Twenty-two essays that provide a forum for assessing the tenets, accomplishments and limits of modernism in landscape architecture and for formulating ideas about possible directions for the future of the discipline
These twenty-two essays provide a rich forum for assessing the tenets, accomplishments, and limits of modernism in landscape architecture and for formulating ideas about possible directions for the future of the discipline. During the 1930s Garrett Eckbo, Dan Kiley, and JamesRose began to integrate modernist architectural ideas into their work and to design a landscape more in accord with the life and sensibilities of their time. Together with Thomas Church, whose gardens provided the setting for California living, they laid the foundations for a modern American landscape design. This first critical assessment of modem landscape architecture brings together seminal articles from the 1930s and 1940s by Eckbo, Kiley, Rose, Fletcher Steele, and Christopher Tunnard, and includes contributions by contemporary writers and designers such as Peirce Lewis, Catherine Howett, John Dixon Hunt, Peter Walker, and Martha Schwartz who examine the historical and cultural framework within which modern landscape designers have worked.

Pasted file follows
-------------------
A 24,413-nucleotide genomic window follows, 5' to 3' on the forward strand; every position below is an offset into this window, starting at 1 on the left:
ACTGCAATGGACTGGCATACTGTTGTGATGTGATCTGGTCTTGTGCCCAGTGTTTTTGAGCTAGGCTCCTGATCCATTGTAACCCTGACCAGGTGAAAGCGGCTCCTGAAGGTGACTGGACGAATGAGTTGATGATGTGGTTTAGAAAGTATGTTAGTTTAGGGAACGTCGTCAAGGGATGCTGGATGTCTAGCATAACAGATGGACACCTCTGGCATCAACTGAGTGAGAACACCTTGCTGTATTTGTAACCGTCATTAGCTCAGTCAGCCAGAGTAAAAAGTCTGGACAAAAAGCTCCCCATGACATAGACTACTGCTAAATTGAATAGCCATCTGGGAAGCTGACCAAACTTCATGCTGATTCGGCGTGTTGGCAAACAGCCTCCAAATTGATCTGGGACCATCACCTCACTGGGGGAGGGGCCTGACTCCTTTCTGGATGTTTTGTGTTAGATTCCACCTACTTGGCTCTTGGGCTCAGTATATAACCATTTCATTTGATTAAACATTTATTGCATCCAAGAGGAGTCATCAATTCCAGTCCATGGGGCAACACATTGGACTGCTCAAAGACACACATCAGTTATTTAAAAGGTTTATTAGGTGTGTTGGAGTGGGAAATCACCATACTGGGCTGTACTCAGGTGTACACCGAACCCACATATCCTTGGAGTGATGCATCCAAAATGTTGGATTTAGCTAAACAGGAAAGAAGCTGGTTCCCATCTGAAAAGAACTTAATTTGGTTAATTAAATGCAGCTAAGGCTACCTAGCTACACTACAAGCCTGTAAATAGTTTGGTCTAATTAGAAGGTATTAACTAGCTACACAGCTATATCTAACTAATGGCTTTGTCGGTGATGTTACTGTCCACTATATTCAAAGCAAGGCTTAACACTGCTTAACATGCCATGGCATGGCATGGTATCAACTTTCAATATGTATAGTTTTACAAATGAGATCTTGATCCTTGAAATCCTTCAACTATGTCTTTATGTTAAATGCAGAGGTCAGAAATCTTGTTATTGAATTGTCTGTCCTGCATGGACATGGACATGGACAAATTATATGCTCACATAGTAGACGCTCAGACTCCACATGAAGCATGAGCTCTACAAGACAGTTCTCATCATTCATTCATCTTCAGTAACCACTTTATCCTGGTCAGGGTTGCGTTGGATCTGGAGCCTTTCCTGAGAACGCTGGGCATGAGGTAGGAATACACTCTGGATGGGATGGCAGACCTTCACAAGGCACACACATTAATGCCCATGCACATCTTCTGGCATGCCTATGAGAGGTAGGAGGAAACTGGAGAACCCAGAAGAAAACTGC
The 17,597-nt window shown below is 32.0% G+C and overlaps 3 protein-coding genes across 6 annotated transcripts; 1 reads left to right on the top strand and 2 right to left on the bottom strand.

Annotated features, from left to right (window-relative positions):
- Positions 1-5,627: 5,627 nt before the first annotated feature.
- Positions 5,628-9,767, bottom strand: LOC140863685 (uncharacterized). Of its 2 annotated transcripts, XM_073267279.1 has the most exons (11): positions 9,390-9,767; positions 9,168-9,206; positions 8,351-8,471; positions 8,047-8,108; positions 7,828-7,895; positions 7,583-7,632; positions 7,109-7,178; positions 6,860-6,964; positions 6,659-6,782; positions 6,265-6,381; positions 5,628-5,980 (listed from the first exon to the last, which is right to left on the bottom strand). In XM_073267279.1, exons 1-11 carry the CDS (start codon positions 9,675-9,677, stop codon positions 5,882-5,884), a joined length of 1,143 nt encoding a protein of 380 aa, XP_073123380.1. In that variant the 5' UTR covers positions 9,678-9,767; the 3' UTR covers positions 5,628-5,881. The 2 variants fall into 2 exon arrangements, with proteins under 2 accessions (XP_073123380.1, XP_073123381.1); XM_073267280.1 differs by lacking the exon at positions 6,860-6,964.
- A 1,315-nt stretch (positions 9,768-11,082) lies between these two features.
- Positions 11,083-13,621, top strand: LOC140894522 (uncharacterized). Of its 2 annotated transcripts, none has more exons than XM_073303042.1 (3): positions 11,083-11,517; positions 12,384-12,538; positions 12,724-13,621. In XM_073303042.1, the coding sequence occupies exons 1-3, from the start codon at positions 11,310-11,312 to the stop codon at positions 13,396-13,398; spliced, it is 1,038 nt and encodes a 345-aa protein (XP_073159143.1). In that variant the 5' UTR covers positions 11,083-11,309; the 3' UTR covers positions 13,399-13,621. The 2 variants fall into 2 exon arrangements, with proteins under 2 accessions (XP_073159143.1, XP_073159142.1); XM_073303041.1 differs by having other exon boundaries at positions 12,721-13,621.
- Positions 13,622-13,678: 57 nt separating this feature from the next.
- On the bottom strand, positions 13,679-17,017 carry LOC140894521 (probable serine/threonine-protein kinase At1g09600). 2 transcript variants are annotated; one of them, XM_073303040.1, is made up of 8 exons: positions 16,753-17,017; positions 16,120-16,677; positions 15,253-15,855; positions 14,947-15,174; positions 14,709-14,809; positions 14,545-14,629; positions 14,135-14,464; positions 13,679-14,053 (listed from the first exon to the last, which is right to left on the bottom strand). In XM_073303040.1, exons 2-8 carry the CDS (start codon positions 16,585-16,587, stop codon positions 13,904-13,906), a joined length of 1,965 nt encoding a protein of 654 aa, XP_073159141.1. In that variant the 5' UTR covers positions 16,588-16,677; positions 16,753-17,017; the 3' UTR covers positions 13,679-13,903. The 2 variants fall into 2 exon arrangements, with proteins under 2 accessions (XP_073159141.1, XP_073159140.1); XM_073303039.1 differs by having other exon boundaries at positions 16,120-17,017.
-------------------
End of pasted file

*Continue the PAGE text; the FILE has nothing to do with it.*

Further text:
There are also essays by Lance Neckar, Reuben Rainey, Gregg Bleam, Michael Laurie, and Marc Treib that discuss the designs and legacy of the Americans Tunnard, Eckbo, Church, Kiley, and Robert Irwin. Dorothée Imbert takes up Pierre-Emile Legrain and French modernist gardens of the 1920s, and Thorbjörn Andersson reviews experiments with stylized naturalism developed by Erik Glemme and others in the Stockholm park system.
About the Author:
Marc Treib is Professor of Architecture at the University of California, Berkeley.